هزینه های اقتصادی ناشی آنفلوانزا-بازگو کننده غیبت از کار
|کد مقاله||سال انتشار||مقاله انگلیسی||ترجمه فارسی||تعداد کلمات|
|17986||2003||9 صفحه PDF||سفارش دهید||5206 کلمه|
Publisher : Elsevier - Science Direct (الزویر - ساینس دایرکت)
Journal : Value in Health, Volume 6, Issue 2, March–April 2003, Pages 107–115
Background: Influenza vaccinations are currently advocated only for individuals over age 50. However, vaccination of all working-age people may be warranted based on reduced absenteeism from work. Objective: This study aims to quantify the association between lost workdays and influenza, controlling for other factors. A secondary aim of the study is to assess the net benefit of expanded vaccination in a workplace setting. Research design: Multivariate regression analyses of the 1996 Medical Expenditure Panel Survey Household Component are used to estimate the number of workdays missed because of influenza-like illness (ILI) when controlling for other health, demographic, and employment factors. Mean productivity costs are measured in terms of absences from work and valued in dollar terms. The net benefit of influenza vaccination is estimated using a simple decision analysis. Subjects and measures: Health, demographic, and employment data for employed individuals between the ages of 22 and 64 years are analyzed. Results: The average number of workdays missed due to ILI was 1.30 days, and the average work loss was valued at $137 per person. The vaccine strategy was not preferred in the baseline analysis; however, this result was sensitive to assumptions regarding the incidence of influenza, the cost of delivering the vaccine, and the productivity impact of worker absenteeism. Moreover, nonproductivity benefits of vaccination were omitted. Conclusions: The economic attractiveness of expanded investment in influenza vaccination hinges on employerand population-specific assumptions. Our analysis provides a simple framework within which competing considerations of disease epidemiology, worker productivity, and economic cost may be weighed. Keywords: absenteeism, influenza, MEPS, productivity costs.
Influenza epidemics occur nearly every year from the late fall through the early spring. In the United States, the disease causes an average of approximately 110,000 hospitalizations and 20,000 deaths per year and imposes a significant economic burden . Treatment and hospitalization occur frequently in high-risk populations, including people 65 years or older and those of any age with underlying chronic respiratory, cardiovascular, metabolic, or renal diseases . Even for healthy adults, the typical symptoms of influenza can restrict daily activities. Kavet , in 1977, estimated that the costs of work loss due to influenza ranged from $0.5 to $2.0 billion, using epidemic models for which the incidence of influenza was assumed to range from 11% to 26%. The cost-effectiveness of influenza vaccination for elderly and other high-risk populations is well established . Indeed, the Advisory Committee on Immunization Practices has recommended annual vaccination against influenza for individuals older than 50 years and all adults and children with chronic medical conditions . However, whether vaccination is cost-beneficial for the working-age population has not been determined. While recent studies show that vaccination programs reduce health costs in large corporate settings [5–9], the generalizability of these findings to all working-age individuals is not clear. Nichol  conducted a cost-benefit analysis of vaccination using a Monte Carlo decision model to adjust for demographic characteristics, year-to-year variability, and vaccine efficacy rates. However, this analysis still relied upon the corporate study results cited above for its base-case estimates of worker absenteeism (base case: 2 days; range: 0.75–4 days). The present study is motivated by the hypothesis that there are potential societal gains to be enjoyed from greater investment in the vaccination of employed, working-age individuals. To that end, we aim to estimate the economic costs of influenzarelated absenteeism from work using nationally representative samples and to compare these to the estimated costs of increased vaccination. Such information could help to support revision of current guidelines to include working-age individuals. It could also help both employers and employees to identify the degree to which they would benefit from worker vaccination and the extent to which they might be willing to bear a share of any new vaccination program implementation costs.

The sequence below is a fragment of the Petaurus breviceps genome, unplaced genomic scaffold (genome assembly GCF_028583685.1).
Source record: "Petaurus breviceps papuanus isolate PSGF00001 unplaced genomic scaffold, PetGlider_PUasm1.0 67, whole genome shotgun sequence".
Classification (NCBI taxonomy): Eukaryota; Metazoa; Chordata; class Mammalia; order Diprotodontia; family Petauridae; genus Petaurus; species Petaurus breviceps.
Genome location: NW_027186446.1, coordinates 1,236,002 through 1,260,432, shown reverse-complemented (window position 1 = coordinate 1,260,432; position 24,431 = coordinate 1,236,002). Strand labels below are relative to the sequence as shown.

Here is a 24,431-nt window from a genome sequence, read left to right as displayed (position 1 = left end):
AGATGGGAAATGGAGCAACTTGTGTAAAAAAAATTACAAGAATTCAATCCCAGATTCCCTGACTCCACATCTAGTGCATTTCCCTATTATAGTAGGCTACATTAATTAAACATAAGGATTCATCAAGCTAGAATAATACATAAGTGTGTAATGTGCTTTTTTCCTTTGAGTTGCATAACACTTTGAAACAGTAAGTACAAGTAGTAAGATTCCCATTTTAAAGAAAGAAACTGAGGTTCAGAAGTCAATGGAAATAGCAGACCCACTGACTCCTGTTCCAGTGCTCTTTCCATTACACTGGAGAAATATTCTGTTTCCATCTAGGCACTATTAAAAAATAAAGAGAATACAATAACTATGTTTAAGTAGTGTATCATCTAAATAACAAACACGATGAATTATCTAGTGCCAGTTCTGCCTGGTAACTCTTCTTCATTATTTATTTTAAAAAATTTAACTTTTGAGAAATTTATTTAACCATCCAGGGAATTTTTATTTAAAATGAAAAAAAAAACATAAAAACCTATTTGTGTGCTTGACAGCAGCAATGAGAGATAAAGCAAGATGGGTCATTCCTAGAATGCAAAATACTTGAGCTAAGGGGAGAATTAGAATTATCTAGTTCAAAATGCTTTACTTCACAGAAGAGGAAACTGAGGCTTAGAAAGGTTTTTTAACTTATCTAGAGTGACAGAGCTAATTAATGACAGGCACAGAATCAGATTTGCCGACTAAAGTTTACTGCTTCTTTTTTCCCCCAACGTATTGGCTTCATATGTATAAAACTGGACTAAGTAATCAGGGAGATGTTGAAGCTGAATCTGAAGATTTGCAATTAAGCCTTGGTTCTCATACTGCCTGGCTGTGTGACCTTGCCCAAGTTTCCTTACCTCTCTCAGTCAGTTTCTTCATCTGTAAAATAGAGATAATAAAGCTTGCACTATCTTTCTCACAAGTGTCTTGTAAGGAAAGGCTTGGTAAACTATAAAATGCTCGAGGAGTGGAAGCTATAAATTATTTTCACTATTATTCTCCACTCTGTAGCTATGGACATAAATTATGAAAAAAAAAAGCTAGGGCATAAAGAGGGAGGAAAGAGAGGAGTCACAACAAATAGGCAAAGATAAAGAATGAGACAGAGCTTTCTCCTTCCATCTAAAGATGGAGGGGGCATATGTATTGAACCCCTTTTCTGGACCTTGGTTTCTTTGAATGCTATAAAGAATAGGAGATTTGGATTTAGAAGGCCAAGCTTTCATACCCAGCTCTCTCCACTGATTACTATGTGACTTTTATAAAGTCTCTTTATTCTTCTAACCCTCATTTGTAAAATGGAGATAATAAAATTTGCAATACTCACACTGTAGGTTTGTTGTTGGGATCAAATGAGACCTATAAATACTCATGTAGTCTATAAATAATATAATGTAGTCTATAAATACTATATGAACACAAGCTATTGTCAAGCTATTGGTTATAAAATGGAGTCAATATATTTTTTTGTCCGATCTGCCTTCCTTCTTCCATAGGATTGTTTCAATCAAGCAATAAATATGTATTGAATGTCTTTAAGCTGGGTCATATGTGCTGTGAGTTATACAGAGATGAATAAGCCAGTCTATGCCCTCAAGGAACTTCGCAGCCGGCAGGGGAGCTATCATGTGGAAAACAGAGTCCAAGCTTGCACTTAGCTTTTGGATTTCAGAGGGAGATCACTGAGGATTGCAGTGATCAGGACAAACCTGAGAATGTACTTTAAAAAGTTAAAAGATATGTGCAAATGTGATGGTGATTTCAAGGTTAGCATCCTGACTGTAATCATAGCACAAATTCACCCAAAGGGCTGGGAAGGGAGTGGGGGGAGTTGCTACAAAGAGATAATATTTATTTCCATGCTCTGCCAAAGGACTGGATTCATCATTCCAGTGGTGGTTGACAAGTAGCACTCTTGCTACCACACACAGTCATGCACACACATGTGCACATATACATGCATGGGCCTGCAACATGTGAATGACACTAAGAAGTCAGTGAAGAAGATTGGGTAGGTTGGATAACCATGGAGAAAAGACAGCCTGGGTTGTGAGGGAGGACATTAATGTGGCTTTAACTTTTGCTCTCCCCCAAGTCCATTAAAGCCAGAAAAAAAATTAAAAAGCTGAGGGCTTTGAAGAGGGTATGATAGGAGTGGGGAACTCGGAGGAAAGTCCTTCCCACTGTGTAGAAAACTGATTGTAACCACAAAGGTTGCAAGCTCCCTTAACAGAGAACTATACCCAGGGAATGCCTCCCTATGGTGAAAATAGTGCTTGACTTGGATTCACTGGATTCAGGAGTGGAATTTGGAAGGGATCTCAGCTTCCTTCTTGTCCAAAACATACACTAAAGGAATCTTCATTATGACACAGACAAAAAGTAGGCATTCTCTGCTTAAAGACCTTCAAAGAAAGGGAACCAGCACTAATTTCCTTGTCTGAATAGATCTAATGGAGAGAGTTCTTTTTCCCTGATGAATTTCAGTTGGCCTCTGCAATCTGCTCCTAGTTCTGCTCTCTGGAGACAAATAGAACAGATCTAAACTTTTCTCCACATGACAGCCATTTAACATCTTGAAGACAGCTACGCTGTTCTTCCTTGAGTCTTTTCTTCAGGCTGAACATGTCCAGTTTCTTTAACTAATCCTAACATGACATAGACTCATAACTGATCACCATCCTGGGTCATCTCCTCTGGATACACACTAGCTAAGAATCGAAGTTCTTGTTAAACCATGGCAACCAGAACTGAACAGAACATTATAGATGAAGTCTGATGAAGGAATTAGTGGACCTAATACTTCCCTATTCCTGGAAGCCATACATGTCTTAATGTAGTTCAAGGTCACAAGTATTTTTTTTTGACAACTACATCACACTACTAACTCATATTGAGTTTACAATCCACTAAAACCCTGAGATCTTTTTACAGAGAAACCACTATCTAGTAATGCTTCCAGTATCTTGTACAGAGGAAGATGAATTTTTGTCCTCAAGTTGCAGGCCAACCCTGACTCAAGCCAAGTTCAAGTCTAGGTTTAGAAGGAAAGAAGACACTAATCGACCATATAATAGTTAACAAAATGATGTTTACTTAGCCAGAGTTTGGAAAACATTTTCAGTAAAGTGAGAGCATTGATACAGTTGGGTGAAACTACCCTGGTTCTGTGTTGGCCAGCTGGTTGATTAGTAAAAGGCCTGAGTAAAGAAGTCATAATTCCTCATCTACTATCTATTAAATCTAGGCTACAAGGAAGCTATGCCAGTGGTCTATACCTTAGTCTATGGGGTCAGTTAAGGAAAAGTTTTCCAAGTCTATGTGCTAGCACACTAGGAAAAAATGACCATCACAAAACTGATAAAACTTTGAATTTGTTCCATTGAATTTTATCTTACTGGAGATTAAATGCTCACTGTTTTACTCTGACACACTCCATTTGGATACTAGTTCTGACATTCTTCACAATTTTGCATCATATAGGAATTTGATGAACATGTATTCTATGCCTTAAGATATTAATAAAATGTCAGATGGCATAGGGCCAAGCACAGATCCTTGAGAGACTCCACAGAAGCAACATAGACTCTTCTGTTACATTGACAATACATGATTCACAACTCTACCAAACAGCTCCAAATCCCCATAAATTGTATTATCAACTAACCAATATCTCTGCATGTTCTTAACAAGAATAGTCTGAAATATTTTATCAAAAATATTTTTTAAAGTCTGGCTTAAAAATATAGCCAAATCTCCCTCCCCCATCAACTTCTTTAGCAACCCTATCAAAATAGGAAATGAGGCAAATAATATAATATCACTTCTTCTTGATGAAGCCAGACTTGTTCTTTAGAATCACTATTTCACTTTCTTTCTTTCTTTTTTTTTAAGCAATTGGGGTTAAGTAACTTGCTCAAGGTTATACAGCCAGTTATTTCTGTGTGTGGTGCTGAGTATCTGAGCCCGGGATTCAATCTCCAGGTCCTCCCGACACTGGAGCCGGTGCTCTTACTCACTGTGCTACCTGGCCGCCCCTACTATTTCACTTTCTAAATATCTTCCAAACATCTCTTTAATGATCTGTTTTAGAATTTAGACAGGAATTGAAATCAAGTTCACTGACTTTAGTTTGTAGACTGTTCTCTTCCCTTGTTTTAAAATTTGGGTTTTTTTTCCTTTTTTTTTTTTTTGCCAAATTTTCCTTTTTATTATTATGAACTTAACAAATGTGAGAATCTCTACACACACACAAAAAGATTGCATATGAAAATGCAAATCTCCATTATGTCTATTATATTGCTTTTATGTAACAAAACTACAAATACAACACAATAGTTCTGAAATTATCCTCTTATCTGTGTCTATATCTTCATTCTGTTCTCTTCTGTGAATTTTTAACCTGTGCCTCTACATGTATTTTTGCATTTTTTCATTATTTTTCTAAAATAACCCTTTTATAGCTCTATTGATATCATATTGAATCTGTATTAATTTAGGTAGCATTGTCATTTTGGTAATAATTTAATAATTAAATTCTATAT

نتیجه گیری انگلیسی
The economic attractiveness of investing in influenza vaccine depends greatly upon the costs of vaccine, the costs of lost time, and the incidence of influenza in a specific population. The simple decision rule we have developed could be useful to decision makers in weighing these competing considerations and tailoring the vaccine decision to the characteristics of specific employers and at-risk employee populations. Portions of this paper are based on research conducted by M.A. for his Master of Public Health thesis at the Department of Epidemiology and Public Health, Yale School of Medicine, New Haven, CT.